abusesaffiliationarrow-downarrow-leftarrow-rightarrow-upattack-typeburgerchevron-downchevron-leftchevron-rightchevron-upClock iconclosedeletedevelopment-povertydiscriminationdollardownloademailenvironmentexternal-linkfacebookfiltergenderglobegroupshealthC4067174-3DD9-4B9E-AD64-284FDAAE6338@1xinformation-outlineinformationinstagraminvestment-trade-globalisationissueslabourlanguagesShapeCombined Shapeline, chart, up, arrow, graphlocationmap-pinminusnewsorganisationotheroverviewpluspreviewArtboard 185profilerefreshIconnewssearchsecurityPathStock downStock steadyStock uptagticktooltiptwitteruniversalityweb

The content is also available in the following languages: español

Article

10 May 2021

Author:
Aura Lolita Chávez Ixcaquic, Marusia López Cruz, JASS & Fund for Global Human Rights

Commentary: In Mesoamerica, communities need collective protection mechanisms and women leadership to defend their lands from abusive business practices

'Collective protection to defend territory; defense of territory to protect life by JASS & Fund for Global Human Rights', 10 May 2021

In Mesoamerica, as in other parts of the world, we are living through a historical period characterized by the imposition and violence of extractivism, supported by repressive states and subjected to powerful private interests. Industries that have invaded indigenous and communal territories include mining, oil, large-scale monoculture, and energy and tourism mega-projects, generally export-oriented. These industries, with transnational capital, are transforming the landscape and land use in our communities and causing numerous social conflicts...

This large-scale invasion has generated resistance, often led by indigenous women. Entire communities are organizing to defend their territories from extractive capitalism and dispossession by national and transnational companies. They face attacks from companies and also from authoritarian governments and their security forces...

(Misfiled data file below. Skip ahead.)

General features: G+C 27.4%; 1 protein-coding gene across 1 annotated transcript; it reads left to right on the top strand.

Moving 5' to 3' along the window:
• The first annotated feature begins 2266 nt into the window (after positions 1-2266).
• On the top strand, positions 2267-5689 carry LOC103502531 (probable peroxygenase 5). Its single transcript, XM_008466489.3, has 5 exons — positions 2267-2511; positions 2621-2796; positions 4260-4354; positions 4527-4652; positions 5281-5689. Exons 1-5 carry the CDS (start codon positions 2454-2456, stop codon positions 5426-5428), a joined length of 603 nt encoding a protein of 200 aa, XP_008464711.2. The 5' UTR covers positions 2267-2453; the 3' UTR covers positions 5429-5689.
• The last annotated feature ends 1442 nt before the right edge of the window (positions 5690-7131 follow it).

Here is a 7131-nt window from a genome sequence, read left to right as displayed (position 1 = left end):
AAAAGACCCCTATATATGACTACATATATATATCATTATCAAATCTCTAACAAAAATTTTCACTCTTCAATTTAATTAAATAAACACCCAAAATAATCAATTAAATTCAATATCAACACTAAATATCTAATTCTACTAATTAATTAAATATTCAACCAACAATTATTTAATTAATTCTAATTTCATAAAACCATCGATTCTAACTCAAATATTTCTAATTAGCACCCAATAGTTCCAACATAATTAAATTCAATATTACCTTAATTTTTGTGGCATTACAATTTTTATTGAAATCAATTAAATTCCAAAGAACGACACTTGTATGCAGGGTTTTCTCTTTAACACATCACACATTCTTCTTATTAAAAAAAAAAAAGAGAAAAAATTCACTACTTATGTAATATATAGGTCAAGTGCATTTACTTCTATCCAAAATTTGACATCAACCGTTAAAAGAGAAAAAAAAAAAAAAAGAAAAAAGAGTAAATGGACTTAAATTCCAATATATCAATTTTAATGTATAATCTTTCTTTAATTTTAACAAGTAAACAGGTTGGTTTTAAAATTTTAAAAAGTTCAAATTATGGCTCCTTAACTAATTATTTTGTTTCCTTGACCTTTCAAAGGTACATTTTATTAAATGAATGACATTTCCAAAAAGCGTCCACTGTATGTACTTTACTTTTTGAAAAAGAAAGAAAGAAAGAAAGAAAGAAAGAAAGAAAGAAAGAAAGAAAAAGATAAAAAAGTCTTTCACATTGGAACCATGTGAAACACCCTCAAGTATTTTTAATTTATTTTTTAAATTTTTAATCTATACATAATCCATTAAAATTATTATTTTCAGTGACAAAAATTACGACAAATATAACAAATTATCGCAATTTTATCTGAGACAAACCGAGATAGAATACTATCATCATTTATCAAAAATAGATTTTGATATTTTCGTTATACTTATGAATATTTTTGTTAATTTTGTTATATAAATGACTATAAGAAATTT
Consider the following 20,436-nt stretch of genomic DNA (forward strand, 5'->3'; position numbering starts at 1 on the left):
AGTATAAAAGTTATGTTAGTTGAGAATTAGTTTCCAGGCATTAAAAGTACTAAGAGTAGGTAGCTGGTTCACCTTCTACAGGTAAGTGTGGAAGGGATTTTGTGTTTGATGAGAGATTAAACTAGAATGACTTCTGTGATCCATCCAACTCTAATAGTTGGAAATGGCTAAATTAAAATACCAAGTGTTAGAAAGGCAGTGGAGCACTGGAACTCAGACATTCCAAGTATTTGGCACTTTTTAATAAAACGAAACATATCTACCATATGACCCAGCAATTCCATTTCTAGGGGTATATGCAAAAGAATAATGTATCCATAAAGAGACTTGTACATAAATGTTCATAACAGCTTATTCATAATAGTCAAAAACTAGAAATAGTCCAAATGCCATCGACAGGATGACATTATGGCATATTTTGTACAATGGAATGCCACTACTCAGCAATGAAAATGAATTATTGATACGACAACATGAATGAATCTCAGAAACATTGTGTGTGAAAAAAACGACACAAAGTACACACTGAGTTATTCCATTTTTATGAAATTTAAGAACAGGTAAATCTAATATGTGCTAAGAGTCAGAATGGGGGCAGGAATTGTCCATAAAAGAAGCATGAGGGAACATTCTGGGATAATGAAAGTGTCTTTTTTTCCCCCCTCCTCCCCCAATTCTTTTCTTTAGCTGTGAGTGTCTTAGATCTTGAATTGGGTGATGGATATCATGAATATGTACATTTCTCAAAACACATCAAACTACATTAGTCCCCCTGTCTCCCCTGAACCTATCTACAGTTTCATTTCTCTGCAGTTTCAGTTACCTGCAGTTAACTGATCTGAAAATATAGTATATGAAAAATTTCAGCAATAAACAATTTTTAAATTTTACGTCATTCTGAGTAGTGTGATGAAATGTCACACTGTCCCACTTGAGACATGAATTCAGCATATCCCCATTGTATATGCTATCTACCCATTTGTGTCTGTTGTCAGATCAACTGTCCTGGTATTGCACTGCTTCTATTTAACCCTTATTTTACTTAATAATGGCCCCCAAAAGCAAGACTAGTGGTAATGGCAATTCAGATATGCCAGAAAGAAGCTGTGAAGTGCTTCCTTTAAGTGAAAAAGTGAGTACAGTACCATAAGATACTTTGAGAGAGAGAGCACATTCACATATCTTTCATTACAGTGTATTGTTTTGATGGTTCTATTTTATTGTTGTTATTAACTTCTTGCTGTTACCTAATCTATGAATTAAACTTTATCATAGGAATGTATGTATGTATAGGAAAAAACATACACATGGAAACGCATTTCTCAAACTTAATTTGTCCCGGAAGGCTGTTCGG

Collective protection consists of being rooted in the territory and feeling supported by the community, which is the most effective form of protection... The women of the affected communities have been at the forefront of experiences of resistance, which in turn increase the capacity for collective protection. In "La Puya" thousands of Mayan Kaq’chikel and mestizo women from the communities of San José del Golfo and San Pedro Ayampuc have stood up against the imposed project of the El Tambor mine, putting their bodies in the defense of their territory, and facing attacks by the army and the KCA-EXMINGUA company, which hired personnel to attack and violently dislodge the resistance...

Collective protection also implies a healing process... For healing, both individual and collective, three elements have been fundamental for defenders of land and territory: spirituality, culture and safe spaces for healing among women... Another fundamental aspect of collective protection is the recognition of the leadership, the narratives and the contributions of women--in families, communities and organizations...

Timeline